What factors increase the risk of heart disease?
1. Heart muscle cells need their own blood supply to supply oxygen and glucose for respiration;
2. Arteries have thick wall due to high pressures and veins have valves so blood only flows back to heart;
3. Fatty deposits in the blood vessels supplying the heart muscle block them and can produce a ‘heart attack’;
4. Heart disease is usually caused by lifestyle factors and/or genetic factors, not microorganisms;
5. Lifestyle factors include poor diet, stress, cigarette smoking, excessive alcohol intake;
6. Heart disease is more common in the UK than in non-industrialised countries;
7. Regular moderate exercise reduces the risk of developing heart disease;
What are antibiotics, and why can they become less
1. We can kill bacteria and fungi, but not viruses, using chemicals called antibiotics;
2. Over a period of time bacteria and fungi may become resistant to antibiotics;
3. Mutations in the genes of microorganisms can lead to varieties which are less affected by the antibiotic;
4. To reduce antibiotic resistance we should only use antibiotics when necessary and always complete the course;
5. New drugs are first tested for safety and effectiveness using human cells grown in the laboratory and animals;
6. Human trials may be carried out on volunteers to test for safety and on ill people to test for safety and effectiveness.
7. describe and explain the use of ‘blind’ or ‘double-blind’ human trials in the testing of a new medical treatment;
8. Placebos are not commonly used in human trials as it would be unethical to give an ill person a placebo.
What are vaccines and how do they work?
1. Microorganisms may enter the body and cause illness before the immune system can destroy them;
2. Vaccinations provide protection from microorganisms by establishing antibodies before infection;
3. A vaccination contains a usually safe form of a disease-causing microorganism;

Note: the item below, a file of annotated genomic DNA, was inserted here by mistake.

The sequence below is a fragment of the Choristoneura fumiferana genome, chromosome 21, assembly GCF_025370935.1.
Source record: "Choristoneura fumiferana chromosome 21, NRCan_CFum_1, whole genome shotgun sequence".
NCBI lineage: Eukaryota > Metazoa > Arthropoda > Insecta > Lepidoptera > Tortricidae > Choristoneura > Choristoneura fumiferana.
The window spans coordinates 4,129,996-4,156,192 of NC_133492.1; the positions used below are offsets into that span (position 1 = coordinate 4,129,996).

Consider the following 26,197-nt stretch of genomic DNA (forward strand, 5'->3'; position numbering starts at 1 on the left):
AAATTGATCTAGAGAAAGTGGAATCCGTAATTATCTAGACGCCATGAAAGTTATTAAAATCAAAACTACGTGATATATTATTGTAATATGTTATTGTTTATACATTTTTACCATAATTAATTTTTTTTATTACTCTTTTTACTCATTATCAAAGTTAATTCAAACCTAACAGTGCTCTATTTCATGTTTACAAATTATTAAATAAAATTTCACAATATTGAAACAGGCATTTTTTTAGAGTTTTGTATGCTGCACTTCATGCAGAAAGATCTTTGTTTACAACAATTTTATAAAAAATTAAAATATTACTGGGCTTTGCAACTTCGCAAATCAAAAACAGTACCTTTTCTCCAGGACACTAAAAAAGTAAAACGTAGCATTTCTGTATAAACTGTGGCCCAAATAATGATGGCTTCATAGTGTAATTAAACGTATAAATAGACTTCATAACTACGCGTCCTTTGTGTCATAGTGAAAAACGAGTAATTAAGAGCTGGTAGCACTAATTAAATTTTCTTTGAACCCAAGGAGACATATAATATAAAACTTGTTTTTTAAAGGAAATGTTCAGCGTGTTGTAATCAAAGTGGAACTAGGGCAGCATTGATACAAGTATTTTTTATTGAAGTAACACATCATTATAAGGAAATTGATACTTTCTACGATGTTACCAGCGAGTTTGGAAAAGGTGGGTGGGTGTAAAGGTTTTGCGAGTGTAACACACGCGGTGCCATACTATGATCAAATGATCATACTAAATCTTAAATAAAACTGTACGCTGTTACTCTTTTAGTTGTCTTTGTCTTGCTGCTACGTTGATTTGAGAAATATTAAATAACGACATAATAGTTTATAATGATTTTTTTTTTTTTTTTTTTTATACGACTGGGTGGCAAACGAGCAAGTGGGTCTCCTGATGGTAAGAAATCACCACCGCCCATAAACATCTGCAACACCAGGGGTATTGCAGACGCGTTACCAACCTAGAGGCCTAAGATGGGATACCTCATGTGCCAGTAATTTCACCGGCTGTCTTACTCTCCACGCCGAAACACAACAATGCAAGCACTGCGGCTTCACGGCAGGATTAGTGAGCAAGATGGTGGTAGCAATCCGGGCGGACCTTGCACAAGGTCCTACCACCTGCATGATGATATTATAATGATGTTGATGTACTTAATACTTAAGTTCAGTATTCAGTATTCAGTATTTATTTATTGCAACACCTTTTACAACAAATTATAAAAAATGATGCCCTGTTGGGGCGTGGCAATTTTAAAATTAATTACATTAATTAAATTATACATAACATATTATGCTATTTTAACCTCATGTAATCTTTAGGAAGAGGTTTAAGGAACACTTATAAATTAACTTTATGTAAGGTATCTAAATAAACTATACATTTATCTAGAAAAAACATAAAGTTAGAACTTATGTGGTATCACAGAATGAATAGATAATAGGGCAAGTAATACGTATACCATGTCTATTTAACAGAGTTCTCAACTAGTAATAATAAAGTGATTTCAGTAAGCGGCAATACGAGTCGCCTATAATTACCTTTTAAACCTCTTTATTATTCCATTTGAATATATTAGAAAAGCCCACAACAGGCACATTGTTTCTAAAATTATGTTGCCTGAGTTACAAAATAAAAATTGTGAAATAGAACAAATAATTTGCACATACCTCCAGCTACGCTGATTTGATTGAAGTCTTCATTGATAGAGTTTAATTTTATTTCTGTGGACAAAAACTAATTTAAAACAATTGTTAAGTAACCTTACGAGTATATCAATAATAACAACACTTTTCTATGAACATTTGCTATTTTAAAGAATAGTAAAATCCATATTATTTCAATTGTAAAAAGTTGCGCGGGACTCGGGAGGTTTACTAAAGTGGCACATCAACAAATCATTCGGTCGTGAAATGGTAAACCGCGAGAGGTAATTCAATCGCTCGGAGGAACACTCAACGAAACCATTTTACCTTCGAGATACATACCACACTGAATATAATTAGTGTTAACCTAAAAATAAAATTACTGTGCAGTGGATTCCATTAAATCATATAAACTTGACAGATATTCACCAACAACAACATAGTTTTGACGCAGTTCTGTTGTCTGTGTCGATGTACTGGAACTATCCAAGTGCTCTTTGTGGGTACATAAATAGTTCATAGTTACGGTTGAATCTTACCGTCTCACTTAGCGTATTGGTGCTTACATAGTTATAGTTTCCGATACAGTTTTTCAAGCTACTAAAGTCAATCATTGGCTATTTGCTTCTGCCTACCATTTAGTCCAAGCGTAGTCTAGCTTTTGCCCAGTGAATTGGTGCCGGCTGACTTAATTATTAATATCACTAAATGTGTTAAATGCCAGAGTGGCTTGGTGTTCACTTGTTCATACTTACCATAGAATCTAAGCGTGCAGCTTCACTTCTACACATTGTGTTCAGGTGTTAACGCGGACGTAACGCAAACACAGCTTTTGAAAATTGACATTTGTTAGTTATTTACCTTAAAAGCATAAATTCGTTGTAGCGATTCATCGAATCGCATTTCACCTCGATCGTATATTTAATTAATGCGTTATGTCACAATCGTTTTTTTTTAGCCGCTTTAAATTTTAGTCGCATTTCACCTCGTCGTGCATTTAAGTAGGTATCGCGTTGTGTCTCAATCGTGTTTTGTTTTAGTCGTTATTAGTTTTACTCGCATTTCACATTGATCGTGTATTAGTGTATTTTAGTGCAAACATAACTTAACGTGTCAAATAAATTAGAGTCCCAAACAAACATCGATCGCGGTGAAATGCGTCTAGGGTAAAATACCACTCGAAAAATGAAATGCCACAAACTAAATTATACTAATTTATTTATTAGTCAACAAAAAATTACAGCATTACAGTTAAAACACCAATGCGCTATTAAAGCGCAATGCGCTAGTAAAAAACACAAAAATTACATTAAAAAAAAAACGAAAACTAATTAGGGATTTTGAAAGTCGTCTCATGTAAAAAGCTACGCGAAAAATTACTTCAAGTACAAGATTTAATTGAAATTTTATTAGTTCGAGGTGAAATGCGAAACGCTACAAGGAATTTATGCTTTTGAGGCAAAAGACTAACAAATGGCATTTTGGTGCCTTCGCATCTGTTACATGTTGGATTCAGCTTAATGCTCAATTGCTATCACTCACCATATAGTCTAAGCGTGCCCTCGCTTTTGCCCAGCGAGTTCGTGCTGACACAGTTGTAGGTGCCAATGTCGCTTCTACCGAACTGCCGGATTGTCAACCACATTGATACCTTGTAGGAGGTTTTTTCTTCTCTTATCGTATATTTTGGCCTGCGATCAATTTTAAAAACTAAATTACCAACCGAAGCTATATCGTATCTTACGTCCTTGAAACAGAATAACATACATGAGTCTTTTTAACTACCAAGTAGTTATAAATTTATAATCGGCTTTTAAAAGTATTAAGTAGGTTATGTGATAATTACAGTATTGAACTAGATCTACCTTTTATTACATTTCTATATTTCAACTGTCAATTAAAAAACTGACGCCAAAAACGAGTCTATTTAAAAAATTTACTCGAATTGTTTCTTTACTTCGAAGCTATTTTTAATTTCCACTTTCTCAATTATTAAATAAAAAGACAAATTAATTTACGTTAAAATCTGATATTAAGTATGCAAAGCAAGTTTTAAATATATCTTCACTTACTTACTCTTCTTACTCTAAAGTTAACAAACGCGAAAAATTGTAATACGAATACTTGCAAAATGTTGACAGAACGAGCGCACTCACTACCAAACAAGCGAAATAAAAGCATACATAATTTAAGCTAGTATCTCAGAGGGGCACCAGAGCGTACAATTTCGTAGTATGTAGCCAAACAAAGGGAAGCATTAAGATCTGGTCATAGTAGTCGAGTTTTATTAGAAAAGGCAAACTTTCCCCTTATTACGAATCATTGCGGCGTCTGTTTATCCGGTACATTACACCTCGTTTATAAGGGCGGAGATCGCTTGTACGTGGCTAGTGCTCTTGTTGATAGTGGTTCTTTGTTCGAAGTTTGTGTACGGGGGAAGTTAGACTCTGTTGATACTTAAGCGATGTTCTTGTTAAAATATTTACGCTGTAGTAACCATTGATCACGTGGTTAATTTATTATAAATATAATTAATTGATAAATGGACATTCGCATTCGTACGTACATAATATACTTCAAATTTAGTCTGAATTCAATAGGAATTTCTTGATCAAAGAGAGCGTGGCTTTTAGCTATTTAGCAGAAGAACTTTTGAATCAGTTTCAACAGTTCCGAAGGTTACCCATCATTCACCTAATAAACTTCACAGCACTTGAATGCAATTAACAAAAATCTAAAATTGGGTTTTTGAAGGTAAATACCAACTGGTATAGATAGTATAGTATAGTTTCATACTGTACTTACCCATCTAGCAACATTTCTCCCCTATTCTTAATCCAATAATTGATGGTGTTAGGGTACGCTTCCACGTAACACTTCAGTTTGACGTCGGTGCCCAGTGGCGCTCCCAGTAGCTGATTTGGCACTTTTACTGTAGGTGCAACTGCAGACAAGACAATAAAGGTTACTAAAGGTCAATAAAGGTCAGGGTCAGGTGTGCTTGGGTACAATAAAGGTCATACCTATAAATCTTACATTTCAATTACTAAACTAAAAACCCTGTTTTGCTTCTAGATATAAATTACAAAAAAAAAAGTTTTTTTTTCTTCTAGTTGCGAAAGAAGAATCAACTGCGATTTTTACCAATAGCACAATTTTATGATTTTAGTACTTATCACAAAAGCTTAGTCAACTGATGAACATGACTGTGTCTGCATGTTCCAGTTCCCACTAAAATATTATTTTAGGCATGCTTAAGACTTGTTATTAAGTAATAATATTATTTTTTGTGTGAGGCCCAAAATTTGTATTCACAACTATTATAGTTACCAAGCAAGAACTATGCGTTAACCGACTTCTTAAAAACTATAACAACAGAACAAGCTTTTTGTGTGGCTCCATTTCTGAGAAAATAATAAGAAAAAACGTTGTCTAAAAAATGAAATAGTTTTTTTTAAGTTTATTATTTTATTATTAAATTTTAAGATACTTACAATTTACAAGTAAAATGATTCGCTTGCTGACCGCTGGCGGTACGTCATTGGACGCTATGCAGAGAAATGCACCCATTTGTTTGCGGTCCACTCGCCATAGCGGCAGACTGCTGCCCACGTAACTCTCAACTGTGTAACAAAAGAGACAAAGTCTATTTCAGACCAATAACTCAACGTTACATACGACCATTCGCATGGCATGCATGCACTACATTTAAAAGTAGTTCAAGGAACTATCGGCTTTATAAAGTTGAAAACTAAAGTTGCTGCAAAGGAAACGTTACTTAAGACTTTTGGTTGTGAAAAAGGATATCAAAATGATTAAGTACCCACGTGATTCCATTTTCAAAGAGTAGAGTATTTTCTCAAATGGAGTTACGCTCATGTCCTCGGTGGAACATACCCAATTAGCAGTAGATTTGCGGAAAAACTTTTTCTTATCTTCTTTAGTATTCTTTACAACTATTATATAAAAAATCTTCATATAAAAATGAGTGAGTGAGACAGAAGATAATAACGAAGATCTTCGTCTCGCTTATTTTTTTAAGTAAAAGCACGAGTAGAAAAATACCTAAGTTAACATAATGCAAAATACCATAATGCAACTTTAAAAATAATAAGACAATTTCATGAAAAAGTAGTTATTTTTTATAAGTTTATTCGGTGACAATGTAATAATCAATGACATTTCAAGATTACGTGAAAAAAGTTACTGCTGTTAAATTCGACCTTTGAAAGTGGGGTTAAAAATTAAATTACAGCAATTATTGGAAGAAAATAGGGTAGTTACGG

4. Vaccination can never be completely safe, since individuals have varying degrees of side-effects from a vaccine;
5. To prevent epidemics of infectious diseases, it is necessary to vaccinate a high percentage of a population;
6. There is a conflict between a person’s right to decide about vaccination for themselves or their children, and what is of benefit to society as a whole;
7. New vaccines against influenza have to be developed regularly because the virus changes very quickly;
8. It is difficult to develop an effective vaccine against the HIV virus (which causes AIDS) because the virus damages the immune system and has a high mutation rate;
How do our bodies resist infection?
1. Natural barriers reduce the risk of microbes entering the body (skin, chemicals in tears, sweat and stomach acid);
2. In suitable conditions (such as inside the body) microorganisms can reproduce rapidly;
3. Symptoms of a disease are caused by damage done to cells by the microorganisms or the poisons (toxins) they produce;
4. Our bodies have immune systems to defend themselves against the invading microorganisms;
5. White blood cells can destroy microorganisms by engulfing and digesting them, or by producing antibodies;
6. A different antibody is needed to recognise each different type of microorganism;
7. Once the body has made the antibody to recognise a particular microorganism it can make it again very quickly,
therefore protecting against that particular microorganism.